Given the emotional reserve of a man whose aides once referred to as “no drama Obama,” the president is getting pretty fired up about energy.  On Wednesday President Obama concluded an all hands cabinet meeting at the White House by publicly declaring again his resolve to develop a “new energy strategy that the American people desperately want.” “It is time for us to move to a clean energy future,” the president said, adding that “the entire cabinet here recognizes, with all the other stuff that they’re doing, that if we get energy right, an awful lot of things can happen …

What Obama Did Not Say: BP Gulf Disaster Is Biggest Cut In A Bleeding Earth

The morning after President Barack Obama called for a “national mission” in pursuit of a clean energy economy the BP blowout gushes oil into the Gulf at the new estimated rate of 60,000 barrels a day. And though the president said “we can’t afford not to change how we produce and use energy -– because the long-term costs to our economy, our national security, and our environment are far greater,” the language lacked the details for achieving that goal, and the candor about the stakes. What the president did not do last week, even with his telling Oval Office appearance, …

Energy Independence Is America's Most Elusive Technological Goal

In calling for a new “national mission” to achieve energy independence during his Oval Office address last week, President Obama was clearly seeking inspiration from his predecessors, a number of whom actually achieved the big technological goals they’d pursued. At various inflection points in the nation’s history, presidents managed to cross the country with a unified rail line, developed the powerful bombs in the Manhattan Project that ended World War Two, and sent men and returned them safely from the moon with the Apollo program. In pursuit of energy independence, President Obama has described many steps to make the transition …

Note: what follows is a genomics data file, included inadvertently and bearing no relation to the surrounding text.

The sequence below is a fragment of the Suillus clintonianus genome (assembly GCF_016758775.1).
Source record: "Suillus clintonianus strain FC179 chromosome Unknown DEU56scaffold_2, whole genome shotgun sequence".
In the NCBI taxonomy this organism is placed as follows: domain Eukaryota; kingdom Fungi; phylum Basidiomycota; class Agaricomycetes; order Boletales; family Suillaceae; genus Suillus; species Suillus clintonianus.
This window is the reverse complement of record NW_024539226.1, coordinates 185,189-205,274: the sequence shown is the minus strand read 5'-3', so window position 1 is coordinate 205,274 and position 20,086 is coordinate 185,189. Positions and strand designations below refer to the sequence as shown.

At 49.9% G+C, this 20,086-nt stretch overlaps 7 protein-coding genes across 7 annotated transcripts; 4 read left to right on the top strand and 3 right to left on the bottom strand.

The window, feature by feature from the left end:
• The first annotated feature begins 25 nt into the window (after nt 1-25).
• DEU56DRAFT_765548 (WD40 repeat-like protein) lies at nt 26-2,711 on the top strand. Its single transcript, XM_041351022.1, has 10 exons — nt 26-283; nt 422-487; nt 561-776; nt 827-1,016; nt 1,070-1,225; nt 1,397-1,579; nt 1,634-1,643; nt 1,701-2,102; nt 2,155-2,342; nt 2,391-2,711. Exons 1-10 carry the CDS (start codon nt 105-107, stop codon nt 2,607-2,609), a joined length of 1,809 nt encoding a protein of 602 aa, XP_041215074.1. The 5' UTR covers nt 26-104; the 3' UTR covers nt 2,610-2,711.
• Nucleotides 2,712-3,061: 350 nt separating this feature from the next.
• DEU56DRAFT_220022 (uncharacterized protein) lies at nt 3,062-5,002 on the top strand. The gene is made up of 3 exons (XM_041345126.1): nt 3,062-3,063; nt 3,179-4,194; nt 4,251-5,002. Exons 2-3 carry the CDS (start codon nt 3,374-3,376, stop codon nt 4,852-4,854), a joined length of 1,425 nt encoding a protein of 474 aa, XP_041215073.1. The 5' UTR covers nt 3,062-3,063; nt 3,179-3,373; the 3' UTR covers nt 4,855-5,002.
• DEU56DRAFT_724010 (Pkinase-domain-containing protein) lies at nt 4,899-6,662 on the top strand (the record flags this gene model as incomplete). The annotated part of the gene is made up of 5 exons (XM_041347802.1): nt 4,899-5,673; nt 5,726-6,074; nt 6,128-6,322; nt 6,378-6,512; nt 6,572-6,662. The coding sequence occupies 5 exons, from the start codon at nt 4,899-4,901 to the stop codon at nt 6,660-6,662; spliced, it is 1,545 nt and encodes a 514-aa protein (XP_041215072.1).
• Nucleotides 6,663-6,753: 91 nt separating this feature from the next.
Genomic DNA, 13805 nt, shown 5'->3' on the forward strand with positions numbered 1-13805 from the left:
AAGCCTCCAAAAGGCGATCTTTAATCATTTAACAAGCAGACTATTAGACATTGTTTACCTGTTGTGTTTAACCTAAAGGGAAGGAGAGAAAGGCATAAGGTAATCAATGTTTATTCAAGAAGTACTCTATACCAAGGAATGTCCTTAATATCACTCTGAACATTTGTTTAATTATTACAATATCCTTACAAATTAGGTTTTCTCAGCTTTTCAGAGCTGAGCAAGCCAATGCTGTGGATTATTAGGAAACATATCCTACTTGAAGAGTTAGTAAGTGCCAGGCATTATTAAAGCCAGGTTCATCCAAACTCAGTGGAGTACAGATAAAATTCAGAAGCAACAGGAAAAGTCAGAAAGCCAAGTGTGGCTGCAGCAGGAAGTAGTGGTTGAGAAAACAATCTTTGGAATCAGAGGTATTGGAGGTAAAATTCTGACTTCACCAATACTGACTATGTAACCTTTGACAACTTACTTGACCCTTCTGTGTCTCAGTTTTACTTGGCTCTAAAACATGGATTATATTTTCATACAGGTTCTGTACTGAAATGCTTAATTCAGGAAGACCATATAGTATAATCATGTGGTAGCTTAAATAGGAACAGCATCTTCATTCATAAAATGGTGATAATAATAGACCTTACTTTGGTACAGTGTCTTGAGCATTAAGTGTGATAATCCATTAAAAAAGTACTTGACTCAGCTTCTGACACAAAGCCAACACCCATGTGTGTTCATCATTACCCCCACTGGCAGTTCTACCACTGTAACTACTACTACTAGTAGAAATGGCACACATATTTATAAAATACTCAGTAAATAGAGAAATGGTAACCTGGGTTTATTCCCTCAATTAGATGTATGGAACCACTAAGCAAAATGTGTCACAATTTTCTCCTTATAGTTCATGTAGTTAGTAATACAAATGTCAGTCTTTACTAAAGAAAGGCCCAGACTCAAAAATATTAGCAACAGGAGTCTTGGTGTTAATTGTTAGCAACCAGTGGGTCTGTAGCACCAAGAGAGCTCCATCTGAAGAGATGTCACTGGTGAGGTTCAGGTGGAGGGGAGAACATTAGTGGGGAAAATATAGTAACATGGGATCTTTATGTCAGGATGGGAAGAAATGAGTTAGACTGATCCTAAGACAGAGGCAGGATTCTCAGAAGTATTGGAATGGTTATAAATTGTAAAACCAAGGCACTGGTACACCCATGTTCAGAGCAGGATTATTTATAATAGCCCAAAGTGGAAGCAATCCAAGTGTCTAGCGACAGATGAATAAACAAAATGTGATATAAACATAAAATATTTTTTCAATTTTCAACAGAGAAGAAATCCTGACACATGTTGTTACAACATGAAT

going for a granholm run

Michigan: Where U.S. clean energy, emissions, efficiency policy really counts

On Friday, May 21, President Obama gathered in the Rose Garden the chiefs of his transportation and environmental departments to take the next big step to leverage federal climate policy and clean energy investment to spur new job growth. The president directed Transportation Secretary Ray La Hood and Environmental Protection Agency Administrator Lisa Jackson to draw up new rules that make heavy trucks much more fuel-efficient and produce less global warming gases. “This standard will spur growth in the clean energy sector,” Obama said. “We know how important that is. We know that our dependence on foreign oil endangers our security …

Climate deal not accepted by all, but Copenhagen conference makes it ‘operational’

COPENHAGEN — Seven countries, led by the tiny Pacific island nation of Tuvalu, this morning declined to accept the Copenhagen Accord that was reached late last night. But in a procedural move designed to put the agreement into effect, the conference decided to “take note” of the accord instead of formally approving it. NGO experts explained that the decision by the other nations who are parties to the conference to “take note” enables the accord to become what the United States and other supporting nations call “operational,” even though it has not gained formal United Nations approval. Negotiators continued to …